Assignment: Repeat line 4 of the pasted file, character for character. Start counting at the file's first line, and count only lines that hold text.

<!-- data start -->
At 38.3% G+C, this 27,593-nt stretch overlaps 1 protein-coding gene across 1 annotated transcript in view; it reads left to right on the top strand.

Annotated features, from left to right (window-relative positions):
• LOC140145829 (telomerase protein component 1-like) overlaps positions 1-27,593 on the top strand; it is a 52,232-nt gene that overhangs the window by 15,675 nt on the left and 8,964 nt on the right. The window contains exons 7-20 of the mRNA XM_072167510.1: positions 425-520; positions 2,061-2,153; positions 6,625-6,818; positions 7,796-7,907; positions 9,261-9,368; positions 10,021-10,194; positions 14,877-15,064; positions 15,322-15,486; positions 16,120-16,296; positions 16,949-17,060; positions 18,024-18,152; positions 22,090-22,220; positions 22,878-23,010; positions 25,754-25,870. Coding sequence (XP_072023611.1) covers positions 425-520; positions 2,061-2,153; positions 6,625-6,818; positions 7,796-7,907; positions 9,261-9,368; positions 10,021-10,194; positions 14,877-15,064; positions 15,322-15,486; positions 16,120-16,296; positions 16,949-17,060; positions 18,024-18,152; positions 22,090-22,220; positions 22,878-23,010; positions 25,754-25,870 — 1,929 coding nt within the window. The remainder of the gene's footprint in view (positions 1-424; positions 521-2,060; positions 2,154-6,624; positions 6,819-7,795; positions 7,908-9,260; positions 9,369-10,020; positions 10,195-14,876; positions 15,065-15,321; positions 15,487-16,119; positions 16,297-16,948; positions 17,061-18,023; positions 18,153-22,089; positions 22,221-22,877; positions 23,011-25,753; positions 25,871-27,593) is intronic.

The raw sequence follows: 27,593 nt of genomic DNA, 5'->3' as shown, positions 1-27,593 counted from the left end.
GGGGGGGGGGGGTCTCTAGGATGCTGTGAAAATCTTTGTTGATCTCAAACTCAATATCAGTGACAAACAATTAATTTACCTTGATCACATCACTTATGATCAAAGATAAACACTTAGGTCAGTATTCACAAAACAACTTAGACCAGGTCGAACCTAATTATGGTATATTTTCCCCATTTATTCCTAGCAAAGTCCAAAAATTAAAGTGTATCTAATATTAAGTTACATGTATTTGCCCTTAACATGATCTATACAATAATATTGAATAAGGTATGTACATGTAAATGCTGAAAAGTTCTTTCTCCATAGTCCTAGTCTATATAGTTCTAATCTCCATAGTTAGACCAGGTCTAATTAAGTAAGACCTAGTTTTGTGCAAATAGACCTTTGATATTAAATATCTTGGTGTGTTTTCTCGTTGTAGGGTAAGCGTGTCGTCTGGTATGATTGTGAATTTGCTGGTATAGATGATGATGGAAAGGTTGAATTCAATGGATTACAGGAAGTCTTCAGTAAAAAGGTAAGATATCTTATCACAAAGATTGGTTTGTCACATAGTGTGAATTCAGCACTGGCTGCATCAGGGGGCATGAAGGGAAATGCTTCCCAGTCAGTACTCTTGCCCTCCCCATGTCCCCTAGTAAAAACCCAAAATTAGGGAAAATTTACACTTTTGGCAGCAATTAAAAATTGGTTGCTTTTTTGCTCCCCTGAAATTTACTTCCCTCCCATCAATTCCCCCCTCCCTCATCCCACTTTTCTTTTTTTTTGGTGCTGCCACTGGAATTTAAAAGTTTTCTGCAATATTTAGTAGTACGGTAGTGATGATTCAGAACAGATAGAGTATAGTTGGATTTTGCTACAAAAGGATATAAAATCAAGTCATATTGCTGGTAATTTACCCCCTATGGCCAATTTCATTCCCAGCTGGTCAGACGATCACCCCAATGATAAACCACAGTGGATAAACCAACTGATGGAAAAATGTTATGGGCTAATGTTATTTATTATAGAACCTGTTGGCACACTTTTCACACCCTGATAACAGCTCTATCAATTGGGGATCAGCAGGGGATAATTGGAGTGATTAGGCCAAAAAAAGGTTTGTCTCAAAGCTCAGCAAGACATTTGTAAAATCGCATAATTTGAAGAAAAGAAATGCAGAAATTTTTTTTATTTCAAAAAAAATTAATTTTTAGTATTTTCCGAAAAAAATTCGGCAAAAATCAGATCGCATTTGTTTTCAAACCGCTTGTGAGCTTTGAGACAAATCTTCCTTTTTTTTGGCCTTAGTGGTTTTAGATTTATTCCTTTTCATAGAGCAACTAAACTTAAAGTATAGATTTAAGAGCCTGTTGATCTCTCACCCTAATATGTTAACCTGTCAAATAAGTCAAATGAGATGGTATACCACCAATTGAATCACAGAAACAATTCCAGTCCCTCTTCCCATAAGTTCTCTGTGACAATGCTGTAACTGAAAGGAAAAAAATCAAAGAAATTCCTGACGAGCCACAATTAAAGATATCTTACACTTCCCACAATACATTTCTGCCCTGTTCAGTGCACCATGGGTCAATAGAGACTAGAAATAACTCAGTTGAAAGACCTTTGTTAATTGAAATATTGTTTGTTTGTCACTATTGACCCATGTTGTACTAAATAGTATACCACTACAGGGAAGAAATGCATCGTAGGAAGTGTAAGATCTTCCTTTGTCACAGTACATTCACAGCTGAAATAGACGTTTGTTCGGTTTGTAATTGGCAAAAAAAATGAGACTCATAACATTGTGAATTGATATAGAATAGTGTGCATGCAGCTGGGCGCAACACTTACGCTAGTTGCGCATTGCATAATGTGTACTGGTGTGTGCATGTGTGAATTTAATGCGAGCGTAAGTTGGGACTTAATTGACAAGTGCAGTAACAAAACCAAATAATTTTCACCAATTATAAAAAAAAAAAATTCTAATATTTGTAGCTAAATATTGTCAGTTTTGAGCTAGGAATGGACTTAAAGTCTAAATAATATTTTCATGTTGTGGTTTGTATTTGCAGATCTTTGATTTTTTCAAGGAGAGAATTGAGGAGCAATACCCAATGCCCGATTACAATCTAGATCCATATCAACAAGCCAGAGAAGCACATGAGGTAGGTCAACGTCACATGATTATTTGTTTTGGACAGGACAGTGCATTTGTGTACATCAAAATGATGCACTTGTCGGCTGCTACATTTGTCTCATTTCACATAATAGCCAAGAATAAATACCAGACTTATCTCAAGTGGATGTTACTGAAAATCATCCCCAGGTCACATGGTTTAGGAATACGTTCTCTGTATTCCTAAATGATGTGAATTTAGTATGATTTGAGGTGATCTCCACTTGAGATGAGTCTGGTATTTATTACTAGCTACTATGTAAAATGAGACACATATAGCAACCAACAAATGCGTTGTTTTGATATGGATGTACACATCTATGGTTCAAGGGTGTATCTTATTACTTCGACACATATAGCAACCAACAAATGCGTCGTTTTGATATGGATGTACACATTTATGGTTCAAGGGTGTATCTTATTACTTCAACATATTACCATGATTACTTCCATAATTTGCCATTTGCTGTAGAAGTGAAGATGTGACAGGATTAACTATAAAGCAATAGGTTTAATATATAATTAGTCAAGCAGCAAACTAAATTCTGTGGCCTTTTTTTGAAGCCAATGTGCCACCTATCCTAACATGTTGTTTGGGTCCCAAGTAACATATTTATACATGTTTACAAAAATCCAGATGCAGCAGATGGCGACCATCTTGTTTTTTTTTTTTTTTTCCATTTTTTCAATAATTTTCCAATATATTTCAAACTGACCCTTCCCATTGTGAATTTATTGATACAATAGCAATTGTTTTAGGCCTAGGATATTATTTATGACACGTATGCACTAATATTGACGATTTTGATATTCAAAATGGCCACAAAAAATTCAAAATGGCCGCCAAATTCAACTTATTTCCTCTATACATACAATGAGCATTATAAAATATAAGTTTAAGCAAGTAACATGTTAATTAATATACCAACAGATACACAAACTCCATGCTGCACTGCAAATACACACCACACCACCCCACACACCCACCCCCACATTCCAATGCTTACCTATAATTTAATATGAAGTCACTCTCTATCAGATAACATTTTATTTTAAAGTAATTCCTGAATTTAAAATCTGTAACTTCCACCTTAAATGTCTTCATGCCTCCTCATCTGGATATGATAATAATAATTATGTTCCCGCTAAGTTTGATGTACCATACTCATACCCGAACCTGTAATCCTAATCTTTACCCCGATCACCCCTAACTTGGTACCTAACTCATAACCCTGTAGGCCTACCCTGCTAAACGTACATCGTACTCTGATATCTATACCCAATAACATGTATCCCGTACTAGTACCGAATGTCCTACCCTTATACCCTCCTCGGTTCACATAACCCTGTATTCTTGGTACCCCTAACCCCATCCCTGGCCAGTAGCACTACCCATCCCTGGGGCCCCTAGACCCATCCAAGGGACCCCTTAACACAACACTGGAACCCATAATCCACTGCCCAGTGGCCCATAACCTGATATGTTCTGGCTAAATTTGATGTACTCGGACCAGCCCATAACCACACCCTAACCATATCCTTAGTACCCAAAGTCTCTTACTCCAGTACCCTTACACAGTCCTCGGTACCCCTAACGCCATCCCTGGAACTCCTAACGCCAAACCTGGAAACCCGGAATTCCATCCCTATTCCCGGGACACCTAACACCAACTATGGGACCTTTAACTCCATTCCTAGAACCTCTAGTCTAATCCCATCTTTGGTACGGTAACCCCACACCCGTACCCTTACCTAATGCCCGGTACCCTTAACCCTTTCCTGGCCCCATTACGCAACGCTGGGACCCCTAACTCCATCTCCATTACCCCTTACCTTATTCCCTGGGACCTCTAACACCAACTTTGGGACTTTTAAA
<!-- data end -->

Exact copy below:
The raw sequence follows: 27,593 nt of genomic DNA, 5'->3' as shown, positions 1-27,593 counted from the left end.